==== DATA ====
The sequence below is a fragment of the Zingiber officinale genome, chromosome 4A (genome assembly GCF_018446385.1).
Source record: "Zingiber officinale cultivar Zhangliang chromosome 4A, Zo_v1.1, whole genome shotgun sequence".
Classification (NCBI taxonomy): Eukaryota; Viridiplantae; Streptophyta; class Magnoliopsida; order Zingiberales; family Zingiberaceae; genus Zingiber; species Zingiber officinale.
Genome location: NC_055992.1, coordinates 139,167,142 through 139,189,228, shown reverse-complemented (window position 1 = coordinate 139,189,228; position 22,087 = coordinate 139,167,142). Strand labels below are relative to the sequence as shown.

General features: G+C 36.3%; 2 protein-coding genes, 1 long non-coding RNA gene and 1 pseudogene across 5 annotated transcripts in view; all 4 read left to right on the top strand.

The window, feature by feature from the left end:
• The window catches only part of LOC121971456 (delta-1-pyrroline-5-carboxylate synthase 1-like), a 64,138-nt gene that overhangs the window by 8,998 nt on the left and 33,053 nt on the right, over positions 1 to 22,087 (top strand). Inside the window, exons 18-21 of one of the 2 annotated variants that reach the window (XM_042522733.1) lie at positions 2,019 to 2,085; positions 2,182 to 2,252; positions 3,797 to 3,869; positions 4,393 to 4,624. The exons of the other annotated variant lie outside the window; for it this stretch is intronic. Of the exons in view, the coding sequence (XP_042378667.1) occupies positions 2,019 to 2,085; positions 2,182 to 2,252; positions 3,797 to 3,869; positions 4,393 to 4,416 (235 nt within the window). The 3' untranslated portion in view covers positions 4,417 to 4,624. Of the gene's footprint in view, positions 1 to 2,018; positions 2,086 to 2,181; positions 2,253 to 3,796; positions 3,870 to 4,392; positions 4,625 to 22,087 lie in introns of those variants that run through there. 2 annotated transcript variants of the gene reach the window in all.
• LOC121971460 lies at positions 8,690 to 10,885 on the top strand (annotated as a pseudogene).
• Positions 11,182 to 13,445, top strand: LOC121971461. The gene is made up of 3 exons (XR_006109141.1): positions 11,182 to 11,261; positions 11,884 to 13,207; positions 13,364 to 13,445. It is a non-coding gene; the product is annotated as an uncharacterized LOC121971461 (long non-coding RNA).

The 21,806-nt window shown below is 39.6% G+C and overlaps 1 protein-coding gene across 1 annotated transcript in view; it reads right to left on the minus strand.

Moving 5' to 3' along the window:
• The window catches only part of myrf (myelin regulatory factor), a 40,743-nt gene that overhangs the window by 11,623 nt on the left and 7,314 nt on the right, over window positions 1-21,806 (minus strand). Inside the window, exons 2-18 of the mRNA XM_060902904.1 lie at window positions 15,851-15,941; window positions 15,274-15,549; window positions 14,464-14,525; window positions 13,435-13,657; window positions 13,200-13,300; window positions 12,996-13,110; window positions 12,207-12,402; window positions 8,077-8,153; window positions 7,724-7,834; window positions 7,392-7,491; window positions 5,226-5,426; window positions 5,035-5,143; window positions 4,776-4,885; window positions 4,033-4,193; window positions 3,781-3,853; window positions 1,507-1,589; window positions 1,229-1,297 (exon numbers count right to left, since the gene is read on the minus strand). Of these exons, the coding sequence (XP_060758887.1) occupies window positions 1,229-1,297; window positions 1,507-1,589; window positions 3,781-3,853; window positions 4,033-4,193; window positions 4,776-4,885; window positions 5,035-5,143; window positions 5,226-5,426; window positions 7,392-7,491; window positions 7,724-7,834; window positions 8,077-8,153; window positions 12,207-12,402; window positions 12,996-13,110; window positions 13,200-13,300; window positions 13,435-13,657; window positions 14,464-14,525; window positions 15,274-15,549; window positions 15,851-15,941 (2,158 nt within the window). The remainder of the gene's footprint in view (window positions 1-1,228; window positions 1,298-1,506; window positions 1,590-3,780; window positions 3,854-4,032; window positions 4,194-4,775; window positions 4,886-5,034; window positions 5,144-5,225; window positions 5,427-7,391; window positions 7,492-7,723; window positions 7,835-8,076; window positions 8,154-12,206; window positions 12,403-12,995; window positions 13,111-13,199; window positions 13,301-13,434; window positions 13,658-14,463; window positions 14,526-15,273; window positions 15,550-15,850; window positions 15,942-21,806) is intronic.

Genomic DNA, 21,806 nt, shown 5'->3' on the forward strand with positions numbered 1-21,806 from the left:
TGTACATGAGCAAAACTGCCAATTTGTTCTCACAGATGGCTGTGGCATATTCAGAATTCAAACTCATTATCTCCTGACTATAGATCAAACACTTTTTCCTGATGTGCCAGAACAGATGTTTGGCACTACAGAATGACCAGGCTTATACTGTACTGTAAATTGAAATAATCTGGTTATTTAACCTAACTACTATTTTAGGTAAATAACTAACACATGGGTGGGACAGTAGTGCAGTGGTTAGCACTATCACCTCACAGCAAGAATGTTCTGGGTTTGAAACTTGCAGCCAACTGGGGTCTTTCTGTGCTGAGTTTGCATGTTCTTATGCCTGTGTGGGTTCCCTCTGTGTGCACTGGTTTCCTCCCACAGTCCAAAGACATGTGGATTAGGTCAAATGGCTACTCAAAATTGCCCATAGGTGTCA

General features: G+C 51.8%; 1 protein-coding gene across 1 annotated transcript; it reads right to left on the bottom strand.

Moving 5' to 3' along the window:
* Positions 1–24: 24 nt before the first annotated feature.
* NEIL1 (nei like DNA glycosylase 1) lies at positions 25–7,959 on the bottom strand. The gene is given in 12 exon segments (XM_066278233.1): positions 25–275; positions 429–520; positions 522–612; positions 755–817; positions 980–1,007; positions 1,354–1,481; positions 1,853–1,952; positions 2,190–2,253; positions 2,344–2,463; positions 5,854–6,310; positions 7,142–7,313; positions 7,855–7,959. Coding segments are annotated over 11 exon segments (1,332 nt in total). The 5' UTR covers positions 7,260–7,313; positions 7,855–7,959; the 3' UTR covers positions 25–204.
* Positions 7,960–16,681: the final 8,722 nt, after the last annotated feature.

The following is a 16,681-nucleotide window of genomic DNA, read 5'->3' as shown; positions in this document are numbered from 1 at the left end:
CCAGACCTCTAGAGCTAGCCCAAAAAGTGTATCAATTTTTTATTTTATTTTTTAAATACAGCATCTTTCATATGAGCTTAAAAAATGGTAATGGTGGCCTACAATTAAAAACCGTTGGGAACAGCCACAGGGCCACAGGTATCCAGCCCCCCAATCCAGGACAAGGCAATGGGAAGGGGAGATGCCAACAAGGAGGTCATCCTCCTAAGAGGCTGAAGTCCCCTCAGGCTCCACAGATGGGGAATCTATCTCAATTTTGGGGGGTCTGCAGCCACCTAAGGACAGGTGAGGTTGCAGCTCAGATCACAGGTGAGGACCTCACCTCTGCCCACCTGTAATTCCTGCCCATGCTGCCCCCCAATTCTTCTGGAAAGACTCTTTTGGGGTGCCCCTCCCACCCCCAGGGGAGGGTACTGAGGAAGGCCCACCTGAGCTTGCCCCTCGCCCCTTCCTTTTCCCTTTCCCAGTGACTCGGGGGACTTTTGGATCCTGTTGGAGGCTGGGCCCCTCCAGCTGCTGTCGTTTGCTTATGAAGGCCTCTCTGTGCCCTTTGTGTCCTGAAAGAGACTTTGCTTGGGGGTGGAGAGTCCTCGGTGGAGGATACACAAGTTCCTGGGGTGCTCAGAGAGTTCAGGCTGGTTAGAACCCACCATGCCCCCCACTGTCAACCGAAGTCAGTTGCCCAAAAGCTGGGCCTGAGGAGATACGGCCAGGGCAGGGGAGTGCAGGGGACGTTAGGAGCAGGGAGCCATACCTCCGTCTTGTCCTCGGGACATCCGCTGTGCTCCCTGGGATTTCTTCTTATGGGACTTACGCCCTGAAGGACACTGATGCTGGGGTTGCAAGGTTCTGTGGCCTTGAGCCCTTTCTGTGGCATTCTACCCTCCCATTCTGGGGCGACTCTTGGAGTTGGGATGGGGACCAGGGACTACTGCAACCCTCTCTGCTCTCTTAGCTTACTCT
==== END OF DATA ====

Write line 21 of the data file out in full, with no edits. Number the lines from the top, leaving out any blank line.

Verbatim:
CCAGACCTCTAGAGCTAGCCCAAAAAGTGTATCAATTTTTTATTTTATTTTTTAAATACAGCATCTTTCATATGAGCTTAAAAAATGGTAATGGTGGCCTACAATTAAAAACCGTTGGGAACAGCCACAGGGCCACAGGTATCCAGCCCCCCAATCCAGGACAAGGCAATGGGAAGGGGAGATGCCAACAAGGAGGTCATCCTCCTAAGAGGCTGAAGTCCCCTCAGGCTCCACAGATGGGGAATCTATCTCAATTTTGGGGGGTCTGCAGCCACCTAAGGACAGGTGAGGTTGCAGCTCAGATCACAGGTGAGGACCTCACCTCTGCCCACCTGTAATTCCTGCCCATGCTGCCCCCCAATTCTTCTGGAAAGACTCTTTTGGGGTGCCCCTCCCACCCCCAGGGGAGGGTACTGAGGAAGGCCCACCTGAGCTTGCCCCTCGCCCCTTCCTTTTCCCTTTCCCAGTGACTCGGGGGACTTTTGGATCCTGTTGGAGGCTGGGCCCCTCCAGCTGCTGTCGTTTGCTTATGAAGGCCTCTCTGTGCCCTTTGTGTCCTGAAAGAGACTTTGCTTGGGGGTGGAGAGTCCTCGGTGGAGGATACACAAGTTCCTGGGGTGCTCAGAGAGTTCAGGCTGGTTAGAACCCACCATGCCCCCCACTGTCAACCGAAGTCAGTTGCCCAAAAGCTGGGCCTGAGGAGATACGGCCAGGGCAGGGGAGTGCAGGGGACGTTAGGAGCAGGGAGCCATACCTCCGTCTTGTCCTCGGGACATCCGCTGTGCTCCCTGGGATTTCTTCTTATGGGACTTACGCCCTGAAGGACACTGATGCTGGGGTTGCAAGGTTCTGTGGCCTTGAGCCCTTTCTGTGGCATTCTACCCTCCCATTCTGGGGCGACTCTTGGAGTTGGGATGGGGACCAGGGACTACTGCAACCCTCTCTGCTCTCTTAGCTTACTCT